A FEW OTHER EVENTS FOR
MAY 11:

  • Happy birthday Zilpha Keatley Snyder (The Egypt Game), Francine Jacobs (Sam, the Sea Cow), Juanita Havill (Jamaica’s Find), Peter Sìs (Tibet Through the Red Box), and Jane Sutton (Don’t Call Me Sidney).
  • It’s the birth date of Sheila Burnford (1918-1984), The Incredible Journey.
  • Painter Salvador DalĂ­ (1904-1989) was also born on this day. Read The Mad, Mad, Mad World of Salvador Dali by Angela Wenzel.
  • Happy birthday Minnesota, the 32nd state as of 1858. Read V is for Viking: A Minnesota Alphabet by Kathy-jo Wargin, illustrated by Karen Latham and Rebecca Latham.
  • It’s National School Nurse Day. Read Cherry Ames: Boarding School Nurse by Helen Wells.

Last week was Children’s Book Week, when kids around the country celebrated the books they love to read. I’d like to continue the conversation this week with a topic always on my mind. How does an author create a book that will really make a difference in the life of a child, one that will open up a vision of the world that has escaped that child until he or she picks up that volume? Books for children can do many worthy things – inspire, entertain, foster a desire to read more. But some rare books actually have the power to change the way a child looks at the world.

Our book of the day, Hidden by Loie Dauvillier, a graphic novel first published in France, focuses on the French resistance during World War II, particularly the plight of one Jewish family and one Jewish girl. At first Douina must wear the Star of David and be singled out for punishment and humiliation. Eventually, to save her life, kind neighbors, part of the French resistance, take Douina in and shelter her, facing devastating consequences for their act. Later Douina finds herself removed to a farm in the country, where she takes care of chores and lives the most normal life she has experienced since the Nazis invaded France.

Because the book has been framed by a grandmother relating the stories of her childhood to a beloved grandchild, the arc of the story has been given some gentleness and kindness that might otherwise not be there. And an afterword about the events in the story states that 84% of the French Jewish children were saved by people unwilling to accept racism and hatred. Illustrators Marc Lizano and Greg Salsedo take an extremely compelling text and have made it human and believable. Douina’s struggles, emotions, and trauma all become tangible in the art. In the end, when Douina is reunited with her mother, the picture of this concentration camp survival shocks readers, bringing the full horror of the war to a single image.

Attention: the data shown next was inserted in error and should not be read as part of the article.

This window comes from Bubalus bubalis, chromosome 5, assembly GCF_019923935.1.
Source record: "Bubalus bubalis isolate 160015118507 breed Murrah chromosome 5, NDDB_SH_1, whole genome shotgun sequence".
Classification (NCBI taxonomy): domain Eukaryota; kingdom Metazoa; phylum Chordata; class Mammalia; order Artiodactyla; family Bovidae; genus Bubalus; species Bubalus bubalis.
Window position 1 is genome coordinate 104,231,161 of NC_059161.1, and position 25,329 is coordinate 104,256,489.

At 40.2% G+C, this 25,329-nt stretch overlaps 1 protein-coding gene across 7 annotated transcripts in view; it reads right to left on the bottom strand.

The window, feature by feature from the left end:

When I was in fifth grade, I remember the place, day and hour that I opened a group of Life Magazines and saw for the first time photographic evidence of the Holocaust. It was in my own life a moment when my vision shifted completely. I believe graphic novels like Hidden have the same potential to alter the way children look at the events of the 1940s. They put a face on the suffering, bringing an intimacy that art allows. And so I hope you find some time to bring to the children in your life books that will affect the way they look at the world—powerful graphic novels like Hidden.

Here’s a page from Hidden:

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Originally posted May 11, 2015. Updated for .

Tags: 20th Century, History, Jewish, Multicultural, World War II
Instructional materials from TeachingBooks.net for Hidden
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COMMENTS

  1. Anne Veselik says:

    I love your line about graphic novels: “They put a face on the suffering, bringing an intimacy that art allows.” My 8th grade students are deeply interested in the events of the Holocaust, and this graphic novel is an important part of our collection. Thank you so much for highlighting it.

  2. G. Perry says:

    “I’d like to continue the conversation this week with a topic always on my mind. How does an author create a book that will really make a difference in the life of a child, one that will open up a vision of the world that has escaped that child until he or she picks up that volume?”

    I snapped to fully alert awareness when I read that statement.

    She has sent a river of light through the very core of my soul, with that piece of writing.

    If I had the books that this good lady loves, in my early days, the despair would have met a profound neutralizer. Children’s books, for countless children are, and could be the real guardian angel needed by millions of them across the globe. My personal aim is to be a part of that. The foundation for my vision was put in place by the author of this web site.

    I’m out to find this one.

  3. leda says:

    Anita, I, too, am haunted by your thoughts in the first paragraph. Thank you, and thanks for bringing this book to our attention.

  4. Anita says:

    Thanks Leda, Gordon and Anne for your comments. I would love to hear at any time from my readers about books that have changed their lives.

  5. N. C. Coleman says:

    Note: My library lists the author’s first name as Loic (not as Loie).
    Thanks for the review. I will share this title with my grandchildren.

  6. Anita says:

    Thanks for catching the typo! Anita

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